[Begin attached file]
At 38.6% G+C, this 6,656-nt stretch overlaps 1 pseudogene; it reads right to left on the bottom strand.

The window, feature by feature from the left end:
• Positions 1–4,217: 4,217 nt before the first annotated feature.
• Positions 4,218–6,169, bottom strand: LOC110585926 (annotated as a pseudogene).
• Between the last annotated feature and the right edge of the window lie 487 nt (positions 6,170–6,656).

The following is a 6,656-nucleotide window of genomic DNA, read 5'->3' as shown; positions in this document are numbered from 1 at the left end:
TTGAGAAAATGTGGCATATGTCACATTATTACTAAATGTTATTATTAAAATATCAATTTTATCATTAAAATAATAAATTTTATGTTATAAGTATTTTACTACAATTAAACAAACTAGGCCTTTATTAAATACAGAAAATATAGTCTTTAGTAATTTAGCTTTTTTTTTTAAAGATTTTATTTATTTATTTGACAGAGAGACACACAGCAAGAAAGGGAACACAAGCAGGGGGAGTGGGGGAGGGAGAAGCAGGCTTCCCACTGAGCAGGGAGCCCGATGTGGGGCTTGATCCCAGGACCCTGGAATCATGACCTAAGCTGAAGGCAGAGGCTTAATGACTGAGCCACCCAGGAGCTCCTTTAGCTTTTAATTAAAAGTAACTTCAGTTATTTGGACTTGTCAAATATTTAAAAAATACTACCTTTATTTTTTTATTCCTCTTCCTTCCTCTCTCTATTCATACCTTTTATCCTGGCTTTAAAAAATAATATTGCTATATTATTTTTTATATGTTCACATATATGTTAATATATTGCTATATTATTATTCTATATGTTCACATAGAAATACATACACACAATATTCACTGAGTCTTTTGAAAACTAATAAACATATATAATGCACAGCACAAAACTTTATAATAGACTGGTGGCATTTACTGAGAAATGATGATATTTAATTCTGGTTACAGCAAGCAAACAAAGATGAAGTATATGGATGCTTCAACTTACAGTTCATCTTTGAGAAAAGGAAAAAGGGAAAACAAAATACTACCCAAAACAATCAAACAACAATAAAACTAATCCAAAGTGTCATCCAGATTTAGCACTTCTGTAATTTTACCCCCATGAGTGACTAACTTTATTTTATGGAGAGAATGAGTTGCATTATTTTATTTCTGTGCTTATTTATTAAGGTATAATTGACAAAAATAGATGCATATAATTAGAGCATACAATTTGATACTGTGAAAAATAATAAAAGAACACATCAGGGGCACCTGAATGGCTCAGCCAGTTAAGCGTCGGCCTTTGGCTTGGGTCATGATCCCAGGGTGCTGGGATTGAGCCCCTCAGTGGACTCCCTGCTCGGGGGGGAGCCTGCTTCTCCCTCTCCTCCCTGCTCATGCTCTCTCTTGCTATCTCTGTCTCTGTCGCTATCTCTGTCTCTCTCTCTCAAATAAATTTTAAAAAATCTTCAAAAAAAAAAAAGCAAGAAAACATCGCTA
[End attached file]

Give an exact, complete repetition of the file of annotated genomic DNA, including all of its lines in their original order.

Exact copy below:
At 38.6% G+C, this 6,656-nt stretch overlaps 1 pseudogene; it reads right to left on the bottom strand.

The window, feature by feature from the left end:
• Positions 1–4,217: 4,217 nt before the first annotated feature.
• Positions 4,218–6,169, bottom strand: LOC110585926 (annotated as a pseudogene).
• Between the last annotated feature and the right edge of the window lie 487 nt (positions 6,170–6,656).

The following is a 6,656-nucleotide window of genomic DNA, read 5'->3' as shown; positions in this document are numbered from 1 at the left end:
TTGAGAAAATGTGGCATATGTCACATTATTACTAAATGTTATTATTAAAATATCAATTTTATCATTAAAATAATAAATTTTATGTTATAAGTATTTTACTACAATTAAACAAACTAGGCCTTTATTAAATACAGAAAATATAGTCTTTAGTAATTTAGCTTTTTTTTTTAAAGATTTTATTTATTTATTTGACAGAGAGACACACAGCAAGAAAGGGAACACAAGCAGGGGGAGTGGGGGAGGGAGAAGCAGGCTTCCCACTGAGCAGGGAGCCCGATGTGGGGCTTGATCCCAGGACCCTGGAATCATGACCTAAGCTGAAGGCAGAGGCTTAATGACTGAGCCACCCAGGAGCTCCTTTAGCTTTTAATTAAAAGTAACTTCAGTTATTTGGACTTGTCAAATATTTAAAAAATACTACCTTTATTTTTTTATTCCTCTTCCTTCCTCTCTCTATTCATACCTTTTATCCTGGCTTTAAAAAATAATATTGCTATATTATTTTTTATATGTTCACATATATGTTAATATATTGCTATATTATTATTCTATATGTTCACATAGAAATACATACACACAATATTCACTGAGTCTTTTGAAAACTAATAAACATATATAATGCACAGCACAAAACTTTATAATAGACTGGTGGCATTTACTGAGAAATGATGATATTTAATTCTGGTTACAGCAAGCAAACAAAGATGAAGTATATGGATGCTTCAACTTACAGTTCATCTTTGAGAAAAGGAAAAAGGGAAAACAAAATACTACCCAAAACAATCAAACAACAATAAAACTAATCCAAAGTGTCATCCAGATTTAGCACTTCTGTAATTTTACCCCCATGAGTGACTAACTTTATTTTATGGAGAGAATGAGTTGCATTATTTTATTTCTGTGCTTATTTATTAAGGTATAATTGACAAAAATAGATGCATATAATTAGAGCATACAATTTGATACTGTGAAAAATAATAAAAGAACACATCAGGGGCACCTGAATGGCTCAGCCAGTTAAGCGTCGGCCTTTGGCTTGGGTCATGATCCCAGGGTGCTGGGATTGAGCCCCTCAGTGGACTCCCTGCTCGGGGGGGAGCCTGCTTCTCCCTCTCCTCCCTGCTCATGCTCTCTCTTGCTATCTCTGTCTCTGTCGCTATCTCTGTCTCTCTCTCTCAAATAAATTTTAAAAAATCTTCAAAAAAAAAAAAGCAAGAAAACATCGCTA